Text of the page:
In an October 2019 Facebook post, the Warfields wrote: “First and foremost, we do not in any way belong on a list of places ‘to scare the crap out of yourself.’ Yes, some people can get scared here and we even have a few scares set up, but we are more concerned with people having a good time and if we do get a scare you laugh after. Think fun house vs. horror house.
“Second, this house is from 1865 and has some haunted history, but nothing that warrants calling us ‘the most haunted place in Illinois.’ Has there been activity or things which cannot otherwise be explained? Yes, there have been a few events which we talk about during the tours, though in more detail off season than the busier October but it is not the primary focus of what happens here at the house. Most of these events have happened years ago from previous occupants and even some of our customers.”
Jim said Monday that there are actually seven levels to the home, which includes a huge underground wine cellar with a big stone arch ceiling. When he bought it, the property in the middle of cornfields had been a multi-apartment building, with no running water or electricity.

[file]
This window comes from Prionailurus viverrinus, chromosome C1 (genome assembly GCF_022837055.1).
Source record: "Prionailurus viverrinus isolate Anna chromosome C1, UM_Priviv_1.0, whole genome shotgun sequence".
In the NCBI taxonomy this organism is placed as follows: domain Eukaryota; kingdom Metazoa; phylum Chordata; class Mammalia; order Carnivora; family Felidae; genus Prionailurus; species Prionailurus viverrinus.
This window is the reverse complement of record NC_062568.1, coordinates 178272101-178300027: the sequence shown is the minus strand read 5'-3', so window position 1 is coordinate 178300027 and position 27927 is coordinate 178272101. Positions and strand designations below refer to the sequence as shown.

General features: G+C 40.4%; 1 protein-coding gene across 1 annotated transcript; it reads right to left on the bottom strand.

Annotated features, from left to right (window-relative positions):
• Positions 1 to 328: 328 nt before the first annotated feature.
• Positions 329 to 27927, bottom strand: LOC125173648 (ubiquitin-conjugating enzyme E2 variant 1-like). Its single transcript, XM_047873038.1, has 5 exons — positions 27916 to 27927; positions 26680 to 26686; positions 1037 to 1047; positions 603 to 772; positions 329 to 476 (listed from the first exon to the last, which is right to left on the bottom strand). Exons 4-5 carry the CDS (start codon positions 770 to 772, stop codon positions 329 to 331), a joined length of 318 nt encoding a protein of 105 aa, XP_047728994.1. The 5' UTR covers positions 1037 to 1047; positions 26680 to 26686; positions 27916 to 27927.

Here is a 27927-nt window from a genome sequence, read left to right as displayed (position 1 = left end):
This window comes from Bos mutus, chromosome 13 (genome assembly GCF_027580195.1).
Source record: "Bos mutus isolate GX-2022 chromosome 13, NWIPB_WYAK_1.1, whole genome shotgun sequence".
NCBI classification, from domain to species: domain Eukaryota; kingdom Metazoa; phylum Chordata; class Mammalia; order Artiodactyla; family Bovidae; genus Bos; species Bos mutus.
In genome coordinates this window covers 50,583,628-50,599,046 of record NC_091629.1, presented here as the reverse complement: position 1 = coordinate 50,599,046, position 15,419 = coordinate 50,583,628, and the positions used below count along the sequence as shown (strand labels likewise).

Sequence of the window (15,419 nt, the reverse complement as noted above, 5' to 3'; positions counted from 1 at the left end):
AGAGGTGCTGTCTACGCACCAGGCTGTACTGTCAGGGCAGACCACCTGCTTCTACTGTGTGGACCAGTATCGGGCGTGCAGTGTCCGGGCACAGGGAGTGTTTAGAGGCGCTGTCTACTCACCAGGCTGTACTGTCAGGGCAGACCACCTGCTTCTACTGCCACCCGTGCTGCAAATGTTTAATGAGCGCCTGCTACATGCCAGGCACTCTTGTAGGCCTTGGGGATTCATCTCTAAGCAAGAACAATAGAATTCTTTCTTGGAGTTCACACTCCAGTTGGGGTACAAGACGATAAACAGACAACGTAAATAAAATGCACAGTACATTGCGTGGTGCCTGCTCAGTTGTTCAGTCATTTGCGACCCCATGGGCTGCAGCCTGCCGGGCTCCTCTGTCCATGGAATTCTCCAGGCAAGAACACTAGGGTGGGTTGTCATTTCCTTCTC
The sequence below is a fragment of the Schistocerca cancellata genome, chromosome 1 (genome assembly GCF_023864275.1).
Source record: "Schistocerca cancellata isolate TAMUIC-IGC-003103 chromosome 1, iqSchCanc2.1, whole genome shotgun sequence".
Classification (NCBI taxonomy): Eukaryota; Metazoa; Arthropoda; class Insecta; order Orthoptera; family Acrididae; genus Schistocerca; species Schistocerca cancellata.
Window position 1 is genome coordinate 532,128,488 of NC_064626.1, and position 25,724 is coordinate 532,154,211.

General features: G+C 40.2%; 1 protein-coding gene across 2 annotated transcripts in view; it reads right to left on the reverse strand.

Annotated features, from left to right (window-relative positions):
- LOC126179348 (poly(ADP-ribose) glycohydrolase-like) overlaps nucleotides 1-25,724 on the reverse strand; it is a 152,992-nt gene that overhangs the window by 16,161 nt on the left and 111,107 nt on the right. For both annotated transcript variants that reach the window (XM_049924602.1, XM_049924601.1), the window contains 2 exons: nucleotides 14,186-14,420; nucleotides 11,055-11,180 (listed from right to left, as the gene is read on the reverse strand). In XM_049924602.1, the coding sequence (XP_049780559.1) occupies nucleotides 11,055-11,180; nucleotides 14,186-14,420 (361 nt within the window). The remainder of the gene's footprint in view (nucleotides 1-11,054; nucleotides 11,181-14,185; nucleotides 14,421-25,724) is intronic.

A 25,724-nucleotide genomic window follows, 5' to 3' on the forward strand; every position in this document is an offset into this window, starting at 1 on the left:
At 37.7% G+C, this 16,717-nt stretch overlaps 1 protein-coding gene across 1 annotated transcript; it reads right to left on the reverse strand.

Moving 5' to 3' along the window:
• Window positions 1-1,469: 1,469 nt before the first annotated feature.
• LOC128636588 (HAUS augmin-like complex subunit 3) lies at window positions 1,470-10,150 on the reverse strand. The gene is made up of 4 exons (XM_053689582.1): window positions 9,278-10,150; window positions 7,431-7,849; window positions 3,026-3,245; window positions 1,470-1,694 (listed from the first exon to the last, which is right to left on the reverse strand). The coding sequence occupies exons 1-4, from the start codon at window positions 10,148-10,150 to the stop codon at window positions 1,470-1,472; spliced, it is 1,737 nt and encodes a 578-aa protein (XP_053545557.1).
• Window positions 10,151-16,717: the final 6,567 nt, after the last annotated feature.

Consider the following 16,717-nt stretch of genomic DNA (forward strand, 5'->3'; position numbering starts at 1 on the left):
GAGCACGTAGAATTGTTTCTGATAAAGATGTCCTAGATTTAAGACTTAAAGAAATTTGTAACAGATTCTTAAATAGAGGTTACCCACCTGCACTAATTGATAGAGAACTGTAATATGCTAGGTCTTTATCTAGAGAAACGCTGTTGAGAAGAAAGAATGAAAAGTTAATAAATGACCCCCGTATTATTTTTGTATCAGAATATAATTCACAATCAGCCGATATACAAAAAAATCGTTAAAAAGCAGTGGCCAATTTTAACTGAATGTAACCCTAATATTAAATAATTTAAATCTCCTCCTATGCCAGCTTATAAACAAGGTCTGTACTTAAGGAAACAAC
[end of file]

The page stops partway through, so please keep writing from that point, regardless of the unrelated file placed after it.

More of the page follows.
He had to rewire the whole place and put in new plumbing. Their closure this year has allowed the couple to do more repair and upkeep,
Jessica said she was speechless and deeply moved by the community support.
“We didn’t want to put our hand out and just ask; we were hoping to be open in October,” she said. “When Josh contacted me, the idea of doing fundraiser with them, it’s a nice symbiotic thing. Josh has been coming here for years.”
“You don’t know what to say, everyone is hurting, everyone has issues too,” Jessica said. “People still care about us, write about the good times they had when they’re here.” She has a part-time job doing computer transcription work to help pay the bills.